In this fictionalized biography spanning 59 years, beginning in the mid 19th century, author Gene A. Nash recounts the life of Abraham Jackson, an African American man who, though sold into slavery, beaten and abused, refused to be broken. In the introduction, Nash explains that Jackson was a real person, a contemporary of Frederick Douglass who led and inspired others and rose above the conditions life handed him.
Nash begins the tale when Jackson is about 19 and sold to a new master. Five days later, he attempts his first escape and is quickly captured, then punished with 25 lashes. When the young slave Cinderella, or “Rilla,” comes to treat his wounds, Jackson is instantly smitten. They soon fall in love, and marry. Not long after, the couple earn their freedom when President Lincoln issues the Emancipation Proclamation. But when news comes that the Union army needs help, Jackson leaves Rilla and their children to help fight the war. As a soldier, he begins to teach himself to read and write, the stepping stones to a valiant future that will impact many.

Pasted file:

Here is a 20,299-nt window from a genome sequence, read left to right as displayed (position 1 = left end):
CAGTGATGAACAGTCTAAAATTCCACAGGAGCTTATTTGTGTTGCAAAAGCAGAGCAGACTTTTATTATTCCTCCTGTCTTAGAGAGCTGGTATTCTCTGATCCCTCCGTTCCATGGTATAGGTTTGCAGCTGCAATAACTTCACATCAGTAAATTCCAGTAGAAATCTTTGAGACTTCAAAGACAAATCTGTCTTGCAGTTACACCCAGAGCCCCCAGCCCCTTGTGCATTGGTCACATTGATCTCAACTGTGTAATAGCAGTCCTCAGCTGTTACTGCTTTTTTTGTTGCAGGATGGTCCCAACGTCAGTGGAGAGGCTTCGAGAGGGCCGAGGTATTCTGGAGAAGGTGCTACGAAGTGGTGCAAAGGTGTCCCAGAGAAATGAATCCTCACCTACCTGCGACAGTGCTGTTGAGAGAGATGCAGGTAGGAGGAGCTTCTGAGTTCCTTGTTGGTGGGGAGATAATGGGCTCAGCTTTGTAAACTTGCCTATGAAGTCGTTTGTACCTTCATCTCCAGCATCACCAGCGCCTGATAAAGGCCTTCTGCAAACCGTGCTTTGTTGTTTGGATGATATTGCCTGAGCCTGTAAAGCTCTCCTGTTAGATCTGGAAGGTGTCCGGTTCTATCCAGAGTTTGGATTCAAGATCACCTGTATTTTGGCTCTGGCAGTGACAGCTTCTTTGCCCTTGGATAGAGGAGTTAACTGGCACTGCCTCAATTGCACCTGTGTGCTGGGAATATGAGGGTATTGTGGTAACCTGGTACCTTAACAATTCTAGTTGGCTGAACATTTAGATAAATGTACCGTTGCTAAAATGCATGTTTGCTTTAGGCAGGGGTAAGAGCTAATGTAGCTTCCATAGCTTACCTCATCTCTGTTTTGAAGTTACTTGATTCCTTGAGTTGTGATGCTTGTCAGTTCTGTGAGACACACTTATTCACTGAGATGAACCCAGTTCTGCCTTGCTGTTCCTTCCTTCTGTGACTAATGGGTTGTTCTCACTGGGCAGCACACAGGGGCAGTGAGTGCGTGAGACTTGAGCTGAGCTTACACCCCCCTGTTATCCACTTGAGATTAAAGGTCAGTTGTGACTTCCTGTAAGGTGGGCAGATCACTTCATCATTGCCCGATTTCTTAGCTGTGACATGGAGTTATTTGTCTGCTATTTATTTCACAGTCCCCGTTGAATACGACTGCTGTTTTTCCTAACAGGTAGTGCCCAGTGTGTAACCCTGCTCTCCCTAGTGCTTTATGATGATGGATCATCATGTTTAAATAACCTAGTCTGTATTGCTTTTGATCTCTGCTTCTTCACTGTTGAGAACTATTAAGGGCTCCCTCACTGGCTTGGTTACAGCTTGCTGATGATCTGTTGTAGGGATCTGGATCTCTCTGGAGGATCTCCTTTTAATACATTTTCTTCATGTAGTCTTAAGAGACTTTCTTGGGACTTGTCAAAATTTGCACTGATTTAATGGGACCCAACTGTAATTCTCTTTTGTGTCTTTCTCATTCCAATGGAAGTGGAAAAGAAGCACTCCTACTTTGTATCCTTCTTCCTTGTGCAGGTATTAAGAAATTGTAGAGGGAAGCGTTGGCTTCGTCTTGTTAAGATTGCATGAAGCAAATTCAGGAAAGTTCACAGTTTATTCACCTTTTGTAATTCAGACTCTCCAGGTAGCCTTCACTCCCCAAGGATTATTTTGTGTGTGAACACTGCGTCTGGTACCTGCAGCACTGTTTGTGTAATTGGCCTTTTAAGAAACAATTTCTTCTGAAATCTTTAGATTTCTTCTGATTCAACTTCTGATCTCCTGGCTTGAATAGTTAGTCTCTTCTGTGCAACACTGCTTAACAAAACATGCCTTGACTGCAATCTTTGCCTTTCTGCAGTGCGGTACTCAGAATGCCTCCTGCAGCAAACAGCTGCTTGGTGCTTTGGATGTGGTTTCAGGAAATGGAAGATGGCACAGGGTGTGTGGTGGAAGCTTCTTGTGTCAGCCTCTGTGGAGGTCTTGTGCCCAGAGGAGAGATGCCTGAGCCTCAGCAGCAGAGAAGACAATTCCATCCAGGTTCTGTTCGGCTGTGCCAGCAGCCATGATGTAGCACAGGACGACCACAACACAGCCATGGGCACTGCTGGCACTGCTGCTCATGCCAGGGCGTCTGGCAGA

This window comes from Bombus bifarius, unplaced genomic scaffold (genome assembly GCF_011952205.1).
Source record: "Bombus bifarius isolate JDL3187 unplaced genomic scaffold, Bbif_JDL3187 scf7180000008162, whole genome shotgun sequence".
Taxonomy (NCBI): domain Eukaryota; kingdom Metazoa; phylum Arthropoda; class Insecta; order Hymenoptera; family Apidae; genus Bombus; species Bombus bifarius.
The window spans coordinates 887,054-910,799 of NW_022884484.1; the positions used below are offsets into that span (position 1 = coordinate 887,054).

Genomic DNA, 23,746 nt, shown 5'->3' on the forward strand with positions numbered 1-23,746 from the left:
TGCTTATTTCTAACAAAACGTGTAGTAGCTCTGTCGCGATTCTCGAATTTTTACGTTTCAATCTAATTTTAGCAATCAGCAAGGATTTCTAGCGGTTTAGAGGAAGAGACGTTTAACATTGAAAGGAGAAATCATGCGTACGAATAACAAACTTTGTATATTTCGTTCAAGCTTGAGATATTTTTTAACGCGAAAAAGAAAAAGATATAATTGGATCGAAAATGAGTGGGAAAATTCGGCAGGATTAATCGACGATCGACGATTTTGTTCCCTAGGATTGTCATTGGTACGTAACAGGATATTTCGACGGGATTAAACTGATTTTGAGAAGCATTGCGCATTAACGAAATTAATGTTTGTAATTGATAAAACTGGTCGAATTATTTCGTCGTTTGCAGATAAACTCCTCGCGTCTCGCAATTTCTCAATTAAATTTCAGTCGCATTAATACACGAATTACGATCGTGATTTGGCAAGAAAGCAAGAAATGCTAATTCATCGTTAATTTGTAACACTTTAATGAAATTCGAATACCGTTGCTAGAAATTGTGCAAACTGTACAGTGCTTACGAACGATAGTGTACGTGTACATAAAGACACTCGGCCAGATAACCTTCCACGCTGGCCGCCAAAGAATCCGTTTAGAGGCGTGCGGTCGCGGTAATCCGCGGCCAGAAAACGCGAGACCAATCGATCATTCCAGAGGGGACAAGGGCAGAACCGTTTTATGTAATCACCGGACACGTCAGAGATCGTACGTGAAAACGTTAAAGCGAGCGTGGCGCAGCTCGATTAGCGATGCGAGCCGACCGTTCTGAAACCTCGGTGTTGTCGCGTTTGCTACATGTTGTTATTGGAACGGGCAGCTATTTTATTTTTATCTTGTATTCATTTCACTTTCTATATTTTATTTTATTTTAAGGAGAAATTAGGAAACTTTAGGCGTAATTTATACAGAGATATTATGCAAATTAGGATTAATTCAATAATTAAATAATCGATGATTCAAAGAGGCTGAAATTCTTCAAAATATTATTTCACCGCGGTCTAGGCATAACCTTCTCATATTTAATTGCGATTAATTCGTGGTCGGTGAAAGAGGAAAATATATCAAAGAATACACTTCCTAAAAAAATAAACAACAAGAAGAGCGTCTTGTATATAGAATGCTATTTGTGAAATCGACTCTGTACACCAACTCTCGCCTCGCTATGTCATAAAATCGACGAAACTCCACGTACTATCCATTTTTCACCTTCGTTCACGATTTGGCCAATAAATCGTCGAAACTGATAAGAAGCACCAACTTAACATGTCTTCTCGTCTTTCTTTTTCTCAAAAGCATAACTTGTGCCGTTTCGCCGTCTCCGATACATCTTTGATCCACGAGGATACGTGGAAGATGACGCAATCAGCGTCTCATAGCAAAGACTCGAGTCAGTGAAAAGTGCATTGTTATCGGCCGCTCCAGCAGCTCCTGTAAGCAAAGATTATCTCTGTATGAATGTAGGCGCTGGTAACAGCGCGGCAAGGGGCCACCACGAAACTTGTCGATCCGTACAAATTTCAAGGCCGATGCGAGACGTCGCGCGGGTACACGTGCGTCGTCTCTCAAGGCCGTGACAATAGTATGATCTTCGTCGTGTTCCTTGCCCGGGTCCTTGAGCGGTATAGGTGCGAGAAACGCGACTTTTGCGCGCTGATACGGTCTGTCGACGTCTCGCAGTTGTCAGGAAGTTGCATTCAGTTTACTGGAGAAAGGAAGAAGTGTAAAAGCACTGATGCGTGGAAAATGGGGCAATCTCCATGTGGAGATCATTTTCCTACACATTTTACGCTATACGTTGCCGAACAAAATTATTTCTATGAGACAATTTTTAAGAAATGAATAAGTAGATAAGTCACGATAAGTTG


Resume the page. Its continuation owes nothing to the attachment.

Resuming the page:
Nash does a skillful job of laying out Jackson’s life. His rendering of the local dialect – informed largely by illiteracy – rings true. But this work would have benefitted from a thorough editing to weed out phrases such as “enraged with anger” and tighten redundancies, such as this passage early on: “Abraham wondered if Joshua could be trusted. He enjoyed working with the horses and mules. Abraham was fascinated working with the horses and mules, but he wondered if Joshua could be trusted.”
While those flaws are frustrating, they grow fewer as the story advances, and Nash makes up for them with detailed information, a sympathetic narration and a protagonist worthy of respect. His tale will especially appeal to readers interested in history and the Civil War era, specifically.